Ohio Doctor Testifies God Will Disapprove of Christian Lawmakers Who Support Required Vaccinations

An Ohio doctor who's staunchly opposed to the COVID-19 vaccine questioned how lawmakers would answer to God if they allow businesses to require employees to be vaccinated.

Dr. Sherri Tenpenny, one of 12 people who are responsible for 65 percent of vaccine disinformation on social media, testified before the Ohio House Health Committee on Tuesday. During her testimony, she raised concerns about vaccinated people putting unvaccinated people at risk, health complications from the vaccine, and the possibility Ohioans could lose their jobs if they aren't vaccinated.

Failure to pass the bill in question would put the responsibility on the legislators for all injuries and deaths that the COVID-19 vaccine causes, Tenpenny claimed.

"For those of you that say that you are Christians, what will your life review look like at the end of your life?" Tenpenny asked the committee. "Will the Lord say to you something like you coerced people to be injected with this gene modification technology that irreversibly disrupts your chromosomes?"

Ohio House Bill 248 would prevent businesses from requiring employees to be vaccinated against COVID-19 and allow individuals to decline vaccination. Reasons for turning down a vaccine shot would be a medical condition, reason of conscience such as religion, and natural immunity.

Introduced by Representative Jennifer Gross, the bill has 15 co-sponsors, all of whom are Republicans.

sherri tenpenny covid-19 vaccine ohio doctor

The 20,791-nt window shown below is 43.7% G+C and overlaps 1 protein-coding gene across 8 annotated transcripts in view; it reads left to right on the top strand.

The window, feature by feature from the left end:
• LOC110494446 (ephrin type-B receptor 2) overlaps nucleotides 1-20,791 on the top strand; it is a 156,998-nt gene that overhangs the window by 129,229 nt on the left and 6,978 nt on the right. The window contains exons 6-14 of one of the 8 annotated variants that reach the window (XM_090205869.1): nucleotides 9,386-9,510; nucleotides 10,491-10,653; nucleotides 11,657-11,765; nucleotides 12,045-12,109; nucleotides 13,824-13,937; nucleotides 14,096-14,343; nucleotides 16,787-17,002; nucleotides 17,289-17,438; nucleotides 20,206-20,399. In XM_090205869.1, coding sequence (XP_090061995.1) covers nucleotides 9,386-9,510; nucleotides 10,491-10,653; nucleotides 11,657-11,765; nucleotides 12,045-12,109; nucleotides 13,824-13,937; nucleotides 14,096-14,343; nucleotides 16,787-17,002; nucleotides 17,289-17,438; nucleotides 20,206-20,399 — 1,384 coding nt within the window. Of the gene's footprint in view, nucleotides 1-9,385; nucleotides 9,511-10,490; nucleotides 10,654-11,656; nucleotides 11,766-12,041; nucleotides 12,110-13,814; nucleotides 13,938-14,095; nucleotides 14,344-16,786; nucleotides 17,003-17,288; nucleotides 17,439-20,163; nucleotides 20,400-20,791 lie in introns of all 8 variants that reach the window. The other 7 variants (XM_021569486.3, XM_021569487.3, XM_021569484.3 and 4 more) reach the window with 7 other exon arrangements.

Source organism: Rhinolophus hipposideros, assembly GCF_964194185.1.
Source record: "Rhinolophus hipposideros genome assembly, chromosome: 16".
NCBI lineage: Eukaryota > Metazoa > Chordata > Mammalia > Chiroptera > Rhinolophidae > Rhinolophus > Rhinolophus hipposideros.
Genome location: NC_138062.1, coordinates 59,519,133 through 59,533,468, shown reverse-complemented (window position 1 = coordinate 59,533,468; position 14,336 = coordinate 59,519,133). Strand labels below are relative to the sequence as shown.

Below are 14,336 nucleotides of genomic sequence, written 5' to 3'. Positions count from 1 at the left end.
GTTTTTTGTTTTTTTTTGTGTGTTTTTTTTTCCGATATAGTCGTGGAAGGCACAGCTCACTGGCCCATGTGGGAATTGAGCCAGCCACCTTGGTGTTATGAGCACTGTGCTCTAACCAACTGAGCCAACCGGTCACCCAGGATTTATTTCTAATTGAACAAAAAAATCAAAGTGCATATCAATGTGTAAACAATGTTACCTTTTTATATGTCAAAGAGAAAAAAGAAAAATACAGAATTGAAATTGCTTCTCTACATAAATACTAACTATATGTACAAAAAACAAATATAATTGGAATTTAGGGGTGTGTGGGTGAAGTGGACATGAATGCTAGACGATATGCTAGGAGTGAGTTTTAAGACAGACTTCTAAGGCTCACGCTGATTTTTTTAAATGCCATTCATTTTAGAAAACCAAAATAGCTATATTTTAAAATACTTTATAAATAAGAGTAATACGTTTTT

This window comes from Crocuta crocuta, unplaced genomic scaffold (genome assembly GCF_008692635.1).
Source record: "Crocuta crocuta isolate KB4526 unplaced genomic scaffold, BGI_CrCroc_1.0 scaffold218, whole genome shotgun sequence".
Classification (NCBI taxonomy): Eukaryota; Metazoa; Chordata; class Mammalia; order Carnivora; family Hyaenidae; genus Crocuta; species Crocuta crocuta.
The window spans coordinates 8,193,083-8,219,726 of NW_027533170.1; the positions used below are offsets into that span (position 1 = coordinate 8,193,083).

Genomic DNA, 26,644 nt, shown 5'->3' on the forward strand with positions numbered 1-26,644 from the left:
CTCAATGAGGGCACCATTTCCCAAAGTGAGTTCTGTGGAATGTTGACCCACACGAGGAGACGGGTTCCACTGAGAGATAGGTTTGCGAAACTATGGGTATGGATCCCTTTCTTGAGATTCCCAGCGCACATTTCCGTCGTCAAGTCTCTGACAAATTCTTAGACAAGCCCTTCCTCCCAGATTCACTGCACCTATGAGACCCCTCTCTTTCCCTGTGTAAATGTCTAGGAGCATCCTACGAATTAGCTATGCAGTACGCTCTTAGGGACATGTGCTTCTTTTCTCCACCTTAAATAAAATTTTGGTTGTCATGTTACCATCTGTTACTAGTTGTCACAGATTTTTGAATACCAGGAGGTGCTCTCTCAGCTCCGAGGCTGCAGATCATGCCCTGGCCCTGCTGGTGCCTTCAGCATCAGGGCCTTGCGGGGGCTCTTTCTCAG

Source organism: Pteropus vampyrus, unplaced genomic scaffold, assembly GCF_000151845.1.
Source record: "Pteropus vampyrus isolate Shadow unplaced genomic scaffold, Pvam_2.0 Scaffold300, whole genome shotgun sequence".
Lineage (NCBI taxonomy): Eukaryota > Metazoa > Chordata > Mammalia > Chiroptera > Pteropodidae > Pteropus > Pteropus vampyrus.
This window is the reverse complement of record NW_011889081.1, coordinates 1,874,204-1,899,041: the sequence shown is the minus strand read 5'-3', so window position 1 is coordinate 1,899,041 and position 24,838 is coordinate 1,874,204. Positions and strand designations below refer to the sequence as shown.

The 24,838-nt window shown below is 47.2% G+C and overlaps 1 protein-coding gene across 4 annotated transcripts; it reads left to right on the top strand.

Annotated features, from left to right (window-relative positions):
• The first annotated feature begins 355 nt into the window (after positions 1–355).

Dr. Sherri Tenpenny asked Christian legislators in Ohio to consider what God will say to them if they allow businesses to require employees be vaccinated against COVID-19. The Ohio Channel

A February survey from Ohio University found 40 percent of Ohioans weren't interested in getting vaccinated against COVID-19. Ohio ranks 35th in terms of the percentage of adults who have received at least one dose of the vaccine—at about 58 percent of the adult population.

Tenpenny referenced the survey during her testimony and said that lawmakers failing to pass the bill would force millions of people to become "part of the experiment."

"If a person is so crippled by fear over a virus that has a documented death rate of less than 1 percent globally and they want to bow to an untested pharmaceutical product out of fear that needs to be their decision," Tenpenny said.

Throughout her testimony, Tenpenny repeatedly claimed the COVID-19 vaccine will alter a person's genetic makeup. That belief has been debunked by scientists and the CDC, who point out that an mRNA vaccine, such as the one from Pfizer and Moderna, never enters the nucleus of the cell, where a person's DNA is kept, and therefore does not interact with or affect a person's DNA.

Tenpenny also took issue with the vaccine's side effects, pointing to the rare cases of blood clots and claims that people became magnetized. Photos circulated online and videos were posted on TikTok of people putting magnets or other metal objects, such as a fork, on their bodies and showing that they stuck to them after they were vaccinated.

In its fact check, however, Reuters debunked the claim there's a metallic ingredient in the COVID-19 shots approved for use in the United States. Medical professionals said even if they did, it wouldn't be enough to attract a magnet.

Newsweek reached out to Tenpenny for comment, but did not receive a response in time for publication.

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